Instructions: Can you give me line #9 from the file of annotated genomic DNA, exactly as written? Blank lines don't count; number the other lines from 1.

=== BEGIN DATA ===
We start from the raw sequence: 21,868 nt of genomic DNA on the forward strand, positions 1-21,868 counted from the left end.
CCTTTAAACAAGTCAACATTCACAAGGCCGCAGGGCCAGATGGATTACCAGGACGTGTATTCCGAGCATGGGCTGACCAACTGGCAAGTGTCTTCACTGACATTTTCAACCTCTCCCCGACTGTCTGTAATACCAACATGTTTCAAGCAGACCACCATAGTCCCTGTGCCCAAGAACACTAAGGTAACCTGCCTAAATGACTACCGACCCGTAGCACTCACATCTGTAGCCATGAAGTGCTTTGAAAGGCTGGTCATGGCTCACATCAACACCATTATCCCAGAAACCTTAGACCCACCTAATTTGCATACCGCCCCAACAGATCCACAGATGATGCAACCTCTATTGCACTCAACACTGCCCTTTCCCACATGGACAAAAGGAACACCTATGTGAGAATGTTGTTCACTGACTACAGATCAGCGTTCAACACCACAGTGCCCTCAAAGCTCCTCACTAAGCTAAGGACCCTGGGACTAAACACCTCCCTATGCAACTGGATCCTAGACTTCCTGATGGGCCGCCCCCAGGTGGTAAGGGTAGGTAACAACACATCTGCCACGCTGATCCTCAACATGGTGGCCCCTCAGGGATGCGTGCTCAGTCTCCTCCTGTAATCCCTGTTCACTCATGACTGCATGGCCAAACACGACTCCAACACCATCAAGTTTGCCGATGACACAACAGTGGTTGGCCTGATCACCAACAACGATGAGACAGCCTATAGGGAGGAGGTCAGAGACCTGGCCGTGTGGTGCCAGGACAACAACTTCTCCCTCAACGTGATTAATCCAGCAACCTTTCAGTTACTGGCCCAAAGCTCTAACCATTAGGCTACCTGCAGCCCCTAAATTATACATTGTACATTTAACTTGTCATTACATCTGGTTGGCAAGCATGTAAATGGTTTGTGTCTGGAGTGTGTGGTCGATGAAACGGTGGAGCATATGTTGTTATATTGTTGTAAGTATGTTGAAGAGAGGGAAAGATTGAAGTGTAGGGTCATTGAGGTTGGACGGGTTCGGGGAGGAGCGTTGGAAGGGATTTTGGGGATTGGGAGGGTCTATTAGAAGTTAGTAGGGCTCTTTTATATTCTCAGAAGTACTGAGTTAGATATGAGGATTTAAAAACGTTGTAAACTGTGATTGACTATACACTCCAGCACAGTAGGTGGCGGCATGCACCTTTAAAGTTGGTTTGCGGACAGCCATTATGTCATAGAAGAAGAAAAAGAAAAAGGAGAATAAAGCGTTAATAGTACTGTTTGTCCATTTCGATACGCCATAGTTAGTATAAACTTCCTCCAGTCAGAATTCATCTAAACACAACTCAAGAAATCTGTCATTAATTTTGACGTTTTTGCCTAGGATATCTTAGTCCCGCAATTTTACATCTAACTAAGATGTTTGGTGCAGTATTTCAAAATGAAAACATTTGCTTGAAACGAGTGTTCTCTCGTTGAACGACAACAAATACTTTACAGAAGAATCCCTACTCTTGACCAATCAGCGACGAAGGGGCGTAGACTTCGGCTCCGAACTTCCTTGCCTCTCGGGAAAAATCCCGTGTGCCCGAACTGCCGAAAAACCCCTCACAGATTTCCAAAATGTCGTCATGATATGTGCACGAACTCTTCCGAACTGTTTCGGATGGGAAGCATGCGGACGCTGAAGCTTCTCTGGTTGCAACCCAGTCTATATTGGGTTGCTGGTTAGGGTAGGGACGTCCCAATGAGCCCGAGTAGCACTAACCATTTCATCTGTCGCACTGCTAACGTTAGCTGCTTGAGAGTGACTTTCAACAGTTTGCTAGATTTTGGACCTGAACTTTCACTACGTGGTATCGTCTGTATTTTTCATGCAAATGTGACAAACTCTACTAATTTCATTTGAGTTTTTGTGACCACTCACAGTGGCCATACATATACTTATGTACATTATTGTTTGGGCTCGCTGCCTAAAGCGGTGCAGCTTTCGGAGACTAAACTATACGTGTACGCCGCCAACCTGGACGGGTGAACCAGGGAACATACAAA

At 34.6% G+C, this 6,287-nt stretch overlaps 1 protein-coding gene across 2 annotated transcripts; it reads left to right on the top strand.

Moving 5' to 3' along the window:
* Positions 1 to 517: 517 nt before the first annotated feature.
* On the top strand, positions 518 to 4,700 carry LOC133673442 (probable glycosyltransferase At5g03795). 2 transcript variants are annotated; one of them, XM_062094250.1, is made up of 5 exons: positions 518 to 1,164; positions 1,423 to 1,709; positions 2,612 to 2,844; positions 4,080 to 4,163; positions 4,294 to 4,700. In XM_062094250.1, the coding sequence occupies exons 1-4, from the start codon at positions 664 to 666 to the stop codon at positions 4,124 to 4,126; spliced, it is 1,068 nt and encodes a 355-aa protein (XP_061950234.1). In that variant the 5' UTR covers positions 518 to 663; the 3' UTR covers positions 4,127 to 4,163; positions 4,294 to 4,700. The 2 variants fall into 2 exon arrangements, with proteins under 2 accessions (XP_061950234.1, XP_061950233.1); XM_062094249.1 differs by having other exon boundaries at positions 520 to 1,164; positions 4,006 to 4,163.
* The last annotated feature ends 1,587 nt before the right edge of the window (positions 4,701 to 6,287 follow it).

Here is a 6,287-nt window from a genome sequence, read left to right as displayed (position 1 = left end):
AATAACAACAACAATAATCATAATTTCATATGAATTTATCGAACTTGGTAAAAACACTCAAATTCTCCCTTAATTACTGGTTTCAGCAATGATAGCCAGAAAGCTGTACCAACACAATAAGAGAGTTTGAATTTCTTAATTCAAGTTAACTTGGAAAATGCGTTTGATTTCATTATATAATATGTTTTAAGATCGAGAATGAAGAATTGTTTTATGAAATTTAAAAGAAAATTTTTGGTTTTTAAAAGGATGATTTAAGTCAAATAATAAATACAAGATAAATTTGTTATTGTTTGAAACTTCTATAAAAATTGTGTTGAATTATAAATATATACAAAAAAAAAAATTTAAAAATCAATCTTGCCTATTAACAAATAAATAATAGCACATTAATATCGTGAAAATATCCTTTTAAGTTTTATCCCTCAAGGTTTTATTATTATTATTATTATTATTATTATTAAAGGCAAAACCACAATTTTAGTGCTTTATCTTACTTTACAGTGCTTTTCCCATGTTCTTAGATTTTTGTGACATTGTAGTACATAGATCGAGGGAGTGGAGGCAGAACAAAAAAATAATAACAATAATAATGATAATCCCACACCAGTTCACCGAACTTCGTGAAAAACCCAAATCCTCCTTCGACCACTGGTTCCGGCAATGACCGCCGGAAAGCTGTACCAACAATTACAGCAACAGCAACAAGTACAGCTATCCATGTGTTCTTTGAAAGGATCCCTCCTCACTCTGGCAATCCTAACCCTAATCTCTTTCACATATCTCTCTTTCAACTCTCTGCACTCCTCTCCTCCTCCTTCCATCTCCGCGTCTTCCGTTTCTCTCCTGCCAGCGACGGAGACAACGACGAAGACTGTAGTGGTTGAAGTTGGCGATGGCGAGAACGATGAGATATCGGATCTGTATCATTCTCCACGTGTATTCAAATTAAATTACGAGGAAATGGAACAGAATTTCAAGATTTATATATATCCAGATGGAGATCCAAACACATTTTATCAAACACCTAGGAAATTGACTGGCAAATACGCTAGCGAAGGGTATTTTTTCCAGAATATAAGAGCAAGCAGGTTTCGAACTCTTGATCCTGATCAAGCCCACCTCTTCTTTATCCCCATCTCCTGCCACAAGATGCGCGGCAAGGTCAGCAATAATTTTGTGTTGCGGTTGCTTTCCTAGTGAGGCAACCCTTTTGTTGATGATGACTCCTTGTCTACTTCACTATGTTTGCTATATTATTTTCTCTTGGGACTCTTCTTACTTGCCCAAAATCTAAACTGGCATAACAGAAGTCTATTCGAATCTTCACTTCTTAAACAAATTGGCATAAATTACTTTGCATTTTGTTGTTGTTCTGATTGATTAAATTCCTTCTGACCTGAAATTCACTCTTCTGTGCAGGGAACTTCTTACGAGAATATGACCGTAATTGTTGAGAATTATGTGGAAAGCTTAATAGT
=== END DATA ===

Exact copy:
AATAACAACAACAATAATCATAATTTCATATGAATTTATCGAACTTGGTAAAAACACTCAAATTCTCCCTTAATTACTGGTTTCAGCAATGATAGCCAGAAAGCTGTACCAACACAATAAGAGAGTTTGAATTTCTTAATTCAAGTTAACTTGGAAAATGCGTTTGATTTCATTATATAATATGTTTTAAGATCGAGAATGAAGAATTGTTTTATGAAATTTAAAAGAAAATTTTTGGTTTTTAAAAGGATGATTTAAGTCAAATAATAAATACAAGATAAATTTGTTATTGTTTGAAACTTCTATAAAAATTGTGTTGAATTATAAATATATACAAAAAAAAAAATTTAAAAATCAATCTTGCCTATTAACAAATAAATAATAGCACATTAATATCGTGAAAATATCCTTTTAAGTTTTATCCCTCAAGGTTTTATTATTATTATTATTATTATTATTATTAAAGGCAAAACCACAATTTTAGTGCTTTATCTTACTTTACAGTGCTTTTCCCATGTTCTTAGATTTTTGTGACATTGTAGTACATAGATCGAGGGAGTGGAGGCAGAACAAAAAAATAATAACAATAATAATGATAATCCCACACCAGTTCACCGAACTTCGTGAAAAACCCAAATCCTCCTTCGACCACTGGTTCCGGCAATGACCGCCGGAAAGCTGTACCAACAATTACAGCAACAGCAACAAGTACAGCTATCCATGTGTTCTTTGAAAGGATCCCTCCTCACTCTGGCAATCCTAACCCTAATCTCTTTCACATATCTCTCTTTCAACTCTCTGCACTCCTCTCCTCCTCCTTCCATCTCCGCGTCTTCCGTTTCTCTCCTGCCAGCGACGGAGACAACGACGAAGACTGTAGTGGTTGAAGTTGGCGATGGCGAGAACGATGAGATATCGGATCTGTATCATTCTCCACGTGTATTCAAATTAAATTACGAGGAAATGGAACAGAATTTCAAGATTTATATATATCCAGATGGAGATCCAAACACATTTTATCAAACACCTAGGAAATTGACTGGCAAATACGCTAGCGAAGGGTATTTTTTCCAGAATATAAGAGCAAGCAGGTTTCGAACTCTTGATCCTGATCAAGCCCACCTCTTCTTTATCCCCATCTCCTGCCACAAGATGCGCGGCAAGGTCAGCAATAATTTTGTGTTGCGGTTGCTTTCCTAGTGAGGCAACCCTTTTGTTGATGATGACTCCTTGTCTACTTCACTATGTTTGCTATATTATTTTCTCTTGGGACTCTTCTTACTTGCCCAAAATCTAAACTGGCATAACAGAAGTCTATTCGAATCTTCACTTCTTAAACAAATTGGCATAAATTACTTTGCATTTTGTTGTTGTTCTGATTGATTAAATTCCTTCTGACCTGAAATTCACTCTTCTGTGCAGGGAACTTCTTACGAGAATATGACCGTAATTGTTGAGAATTATGTGGAAAGCTTAATAGT